Earlier this winter, we (aka Doris Hausleitner, Andrea Kortello and Mirjam Barrueto) participated in an online-workshop series “Wildlife Wise“, to share what we know about winter recreation in wolverine country. It’s a difficult topic, partly because, really, if we’re honest to ourselves, all wildlife but the Canada Jays and Ravens would probably prefer us staying away during the harsh months where all wildlife struggles to survive. On the other hand, most of us love spending time in the snowy mountains in winter, be it on foot, ski, sled, snowshoe – winter recreation is a big reason why we live where we do. So – what are things to consider? How does one recognize wolverine dens and caribou tracks? Which aspects of recreation create less and which create more disturbance? We don’t have all the answers (but do have some); the series is intended to give you new insights and create understanding for why biologists and land managers sometimes recommend restrictions, and sometimes don’t.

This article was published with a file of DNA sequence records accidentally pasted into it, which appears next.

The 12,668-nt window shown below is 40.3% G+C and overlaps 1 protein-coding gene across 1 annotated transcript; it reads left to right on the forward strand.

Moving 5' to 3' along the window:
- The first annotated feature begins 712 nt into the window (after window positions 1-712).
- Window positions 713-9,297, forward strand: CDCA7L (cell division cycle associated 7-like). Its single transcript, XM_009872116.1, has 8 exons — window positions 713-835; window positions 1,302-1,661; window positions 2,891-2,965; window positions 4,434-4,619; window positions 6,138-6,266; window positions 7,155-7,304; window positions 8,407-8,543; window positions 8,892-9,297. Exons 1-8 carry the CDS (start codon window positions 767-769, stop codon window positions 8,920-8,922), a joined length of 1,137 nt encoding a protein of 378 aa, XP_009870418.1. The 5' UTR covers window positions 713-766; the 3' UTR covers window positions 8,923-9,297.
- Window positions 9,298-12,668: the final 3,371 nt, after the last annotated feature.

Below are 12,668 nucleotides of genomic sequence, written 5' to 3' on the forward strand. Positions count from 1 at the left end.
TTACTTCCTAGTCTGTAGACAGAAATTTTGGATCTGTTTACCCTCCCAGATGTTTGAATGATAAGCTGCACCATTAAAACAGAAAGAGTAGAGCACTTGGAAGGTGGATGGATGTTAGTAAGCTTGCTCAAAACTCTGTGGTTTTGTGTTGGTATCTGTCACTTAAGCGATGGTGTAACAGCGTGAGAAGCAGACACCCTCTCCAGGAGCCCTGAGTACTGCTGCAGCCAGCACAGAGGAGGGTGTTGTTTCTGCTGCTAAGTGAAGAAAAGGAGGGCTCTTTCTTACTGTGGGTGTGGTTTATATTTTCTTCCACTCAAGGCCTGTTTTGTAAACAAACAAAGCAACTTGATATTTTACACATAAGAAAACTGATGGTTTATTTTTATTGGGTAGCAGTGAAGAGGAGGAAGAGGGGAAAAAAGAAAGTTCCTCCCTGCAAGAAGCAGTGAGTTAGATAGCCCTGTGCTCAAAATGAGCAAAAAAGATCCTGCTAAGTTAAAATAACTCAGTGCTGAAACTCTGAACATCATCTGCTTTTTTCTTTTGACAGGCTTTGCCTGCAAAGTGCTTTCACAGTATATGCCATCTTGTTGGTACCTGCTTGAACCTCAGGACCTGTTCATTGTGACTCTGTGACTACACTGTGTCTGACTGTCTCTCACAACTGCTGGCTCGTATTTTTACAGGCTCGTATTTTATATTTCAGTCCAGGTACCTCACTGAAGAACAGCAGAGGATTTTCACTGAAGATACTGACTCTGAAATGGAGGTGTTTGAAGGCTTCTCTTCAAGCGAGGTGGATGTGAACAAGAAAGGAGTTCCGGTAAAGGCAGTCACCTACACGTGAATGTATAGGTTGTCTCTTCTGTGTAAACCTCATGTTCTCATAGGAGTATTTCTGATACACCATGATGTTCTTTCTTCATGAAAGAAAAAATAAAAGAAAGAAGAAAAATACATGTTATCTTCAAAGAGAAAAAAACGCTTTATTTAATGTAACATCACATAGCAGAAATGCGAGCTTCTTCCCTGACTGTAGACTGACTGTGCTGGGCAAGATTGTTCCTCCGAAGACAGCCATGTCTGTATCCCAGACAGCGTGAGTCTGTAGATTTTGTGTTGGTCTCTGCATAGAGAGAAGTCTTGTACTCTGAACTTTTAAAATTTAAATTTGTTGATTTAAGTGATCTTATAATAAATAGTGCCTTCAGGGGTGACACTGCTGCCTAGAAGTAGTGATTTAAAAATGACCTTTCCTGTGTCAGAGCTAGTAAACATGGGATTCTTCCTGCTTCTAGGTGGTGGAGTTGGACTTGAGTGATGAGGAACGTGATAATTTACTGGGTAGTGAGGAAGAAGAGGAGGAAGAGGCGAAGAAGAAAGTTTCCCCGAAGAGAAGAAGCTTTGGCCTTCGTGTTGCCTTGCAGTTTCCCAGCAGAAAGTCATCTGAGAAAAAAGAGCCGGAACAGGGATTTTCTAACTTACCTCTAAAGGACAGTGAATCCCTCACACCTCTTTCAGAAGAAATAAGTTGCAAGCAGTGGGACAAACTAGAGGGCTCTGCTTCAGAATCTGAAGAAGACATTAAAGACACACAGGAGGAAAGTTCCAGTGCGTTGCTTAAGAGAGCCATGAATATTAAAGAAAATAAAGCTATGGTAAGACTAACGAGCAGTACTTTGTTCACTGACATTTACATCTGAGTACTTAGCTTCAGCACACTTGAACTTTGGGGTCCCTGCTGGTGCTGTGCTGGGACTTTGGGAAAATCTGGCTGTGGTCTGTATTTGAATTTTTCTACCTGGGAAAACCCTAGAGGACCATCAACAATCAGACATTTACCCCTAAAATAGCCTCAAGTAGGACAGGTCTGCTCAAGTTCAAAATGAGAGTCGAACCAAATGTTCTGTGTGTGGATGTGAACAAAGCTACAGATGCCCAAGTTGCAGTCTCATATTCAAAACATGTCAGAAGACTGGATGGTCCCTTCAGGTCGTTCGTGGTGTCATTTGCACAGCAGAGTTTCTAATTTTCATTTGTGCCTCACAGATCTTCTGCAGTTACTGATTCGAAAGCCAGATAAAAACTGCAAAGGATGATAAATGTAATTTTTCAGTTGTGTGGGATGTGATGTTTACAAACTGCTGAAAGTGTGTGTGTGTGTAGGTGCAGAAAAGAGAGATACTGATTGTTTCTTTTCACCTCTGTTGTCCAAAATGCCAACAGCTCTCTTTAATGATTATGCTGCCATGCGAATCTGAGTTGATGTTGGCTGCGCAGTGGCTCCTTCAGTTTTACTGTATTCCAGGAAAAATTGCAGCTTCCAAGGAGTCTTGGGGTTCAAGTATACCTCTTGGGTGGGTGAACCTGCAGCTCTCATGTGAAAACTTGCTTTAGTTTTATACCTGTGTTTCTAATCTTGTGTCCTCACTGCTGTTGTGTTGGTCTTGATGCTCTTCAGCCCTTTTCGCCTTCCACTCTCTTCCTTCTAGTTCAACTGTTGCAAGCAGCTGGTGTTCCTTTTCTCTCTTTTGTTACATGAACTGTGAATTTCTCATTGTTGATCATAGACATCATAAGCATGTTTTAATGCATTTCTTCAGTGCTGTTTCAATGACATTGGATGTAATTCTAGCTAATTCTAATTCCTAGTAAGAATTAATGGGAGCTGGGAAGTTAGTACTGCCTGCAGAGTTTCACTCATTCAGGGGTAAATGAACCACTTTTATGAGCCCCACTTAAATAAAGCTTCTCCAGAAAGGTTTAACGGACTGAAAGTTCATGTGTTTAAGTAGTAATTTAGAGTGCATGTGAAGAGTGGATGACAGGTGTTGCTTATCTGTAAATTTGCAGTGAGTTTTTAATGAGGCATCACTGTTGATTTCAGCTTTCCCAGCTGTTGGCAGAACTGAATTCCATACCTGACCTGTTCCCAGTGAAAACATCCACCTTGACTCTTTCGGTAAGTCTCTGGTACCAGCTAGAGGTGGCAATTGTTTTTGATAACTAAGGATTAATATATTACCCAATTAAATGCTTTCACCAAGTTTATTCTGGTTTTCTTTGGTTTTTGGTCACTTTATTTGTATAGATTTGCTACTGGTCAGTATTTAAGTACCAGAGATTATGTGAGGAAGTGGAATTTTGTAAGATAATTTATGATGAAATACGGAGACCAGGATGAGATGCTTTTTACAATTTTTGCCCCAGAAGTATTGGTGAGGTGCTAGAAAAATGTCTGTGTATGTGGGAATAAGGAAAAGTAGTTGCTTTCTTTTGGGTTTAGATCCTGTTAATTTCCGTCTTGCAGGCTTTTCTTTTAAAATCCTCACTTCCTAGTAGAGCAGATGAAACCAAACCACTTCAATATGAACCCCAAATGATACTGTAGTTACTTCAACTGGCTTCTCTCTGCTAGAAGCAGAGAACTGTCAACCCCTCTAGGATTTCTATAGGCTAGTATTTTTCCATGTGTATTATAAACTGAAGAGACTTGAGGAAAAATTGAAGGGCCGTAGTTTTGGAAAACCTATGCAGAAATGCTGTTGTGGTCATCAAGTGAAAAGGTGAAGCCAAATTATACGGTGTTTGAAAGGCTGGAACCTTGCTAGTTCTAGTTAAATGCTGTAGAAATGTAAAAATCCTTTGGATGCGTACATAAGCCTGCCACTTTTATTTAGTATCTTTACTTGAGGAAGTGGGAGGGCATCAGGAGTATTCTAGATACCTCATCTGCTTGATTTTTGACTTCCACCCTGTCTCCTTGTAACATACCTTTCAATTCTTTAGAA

The videos are now online, and are all a bit different depending on your area of interest – but they all also apply to wolverine (and caribou) habitat in general. They start with a very short intro by Nadine Raynolds (Y2Y), a wolverine presentation by one or two of us, and then feature Aaron Reid, a wildlife biologist with the BC government, who gives great information on mountain caribou. Watch them all, here or on YouTube!
The Wildlife Wise Workshop Series was organized by Yellowstone to Yukon Conservation Initiative, with much appreciated support from the Alpine Club of Canada, the Columbia Basin Trust, and the awesome Pow Gals.